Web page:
Social, environmental, and economic features of HILCSA were used for implementation in a blockchain-based data management system. HILCSA is an integrated approach that can be expressed as HILCSA = f (S-LCA, E-LCA, LCC), where S-LCA stands for social life cycle assessment, E-LCA means environmental life cycle assessment, and LCC means life cycle costing (Zeug et al. 2021) (Figure 2).
Limitations of this research include the risk identified as a lack of data analysis, which is very rare in the field of environmental economics due to the instability of the live environment. Not all research on blockchain applications will be considered in the holistic lifecycle sustainability assessment. This is because the technology is relatively new in the field and there are not many published studies of this kind. For the same reason, statistical data were not used.

4. Results

Analysis of the holistic life cycle sustainability assessment from the aspect of environmental economics and the inclusion of IT is carried out using the software applications and hardware support the organisations and individuals have at their disposal. A large part of data used in the HILCSA method processes can be useful for different organisations (Figure 2), which can be made accessible due to the data sharing characteristic.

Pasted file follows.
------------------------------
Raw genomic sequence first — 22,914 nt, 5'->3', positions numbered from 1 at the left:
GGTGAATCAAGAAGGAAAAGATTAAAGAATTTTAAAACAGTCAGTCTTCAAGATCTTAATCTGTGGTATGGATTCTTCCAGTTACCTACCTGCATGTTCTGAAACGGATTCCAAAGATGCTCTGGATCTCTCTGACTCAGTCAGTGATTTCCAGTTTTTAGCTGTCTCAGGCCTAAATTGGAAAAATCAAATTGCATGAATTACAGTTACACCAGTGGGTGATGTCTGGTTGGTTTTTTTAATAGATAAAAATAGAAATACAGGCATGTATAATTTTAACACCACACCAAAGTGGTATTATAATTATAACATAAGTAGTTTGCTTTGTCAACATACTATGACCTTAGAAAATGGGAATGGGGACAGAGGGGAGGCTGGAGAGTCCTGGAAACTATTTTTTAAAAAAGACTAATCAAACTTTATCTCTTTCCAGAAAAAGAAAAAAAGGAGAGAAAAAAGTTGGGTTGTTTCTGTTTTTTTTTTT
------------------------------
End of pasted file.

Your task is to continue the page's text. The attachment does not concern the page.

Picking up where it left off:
The holistic model for gathering blockchain technology, the HILCSA method and risk management is dedicated to environmental, social, and economic objectives (Figure 2). Data availability, weighting and aggregation, and measuring a societal change are three main limiting factors in HILCSA (Zeug et al. 2021). Due to limited data availability, the first HILCSA application may result with fewer applicable indicators (Zeug et al. 2021). Data on technological resources for product security, natural resources for sustainable consumption, institutional resources for sustainable infrastructure, and financial resources for sustainable production can easily be added, tracked, and maintained on the blockchain. In conjunction with processes of risk management (risk identification, risk assessment, monitoring and controlling risk, and risk responses) HILCSA with blockchain support can improve its performance with complex sustainability assessments. In addition, blockchain is one of the enablers for fulfilling sustainable development goals (SDGs) as it plays a significant role in (1) building resilient and transparent supply chains, (2) creating stronger and more accountable public institutions, and (3) spurring responsible sourcing and consumption (Teh et al. 2020). Assessing a product or service’s environmental impacts with the HILCSA method requires a large amount of data. Collecting and processing the data could be quite challenging for HILCSA as these processes could be rather difficult and time-consuming. Further difficulties could emerge in the form of missing data, inaccurate data, or even falsified data. Even with adopted blockchain technology, administrators can enter incorrect data by mistake, or data may be falsified to deceive the public about organisations’ environmental performance. Besides technological integration, the framework for the blockchain-based data management system for HILCSA assumes the improvement of all processes included in the system in a way which will prevent data manipulation and to assure operational excellence for the organisations using HILCSA supported by blockchain. For example, the HILCSA method can deal with data on monitoring and controlling CO2 emissions for measuring the environmental impact of products and processes.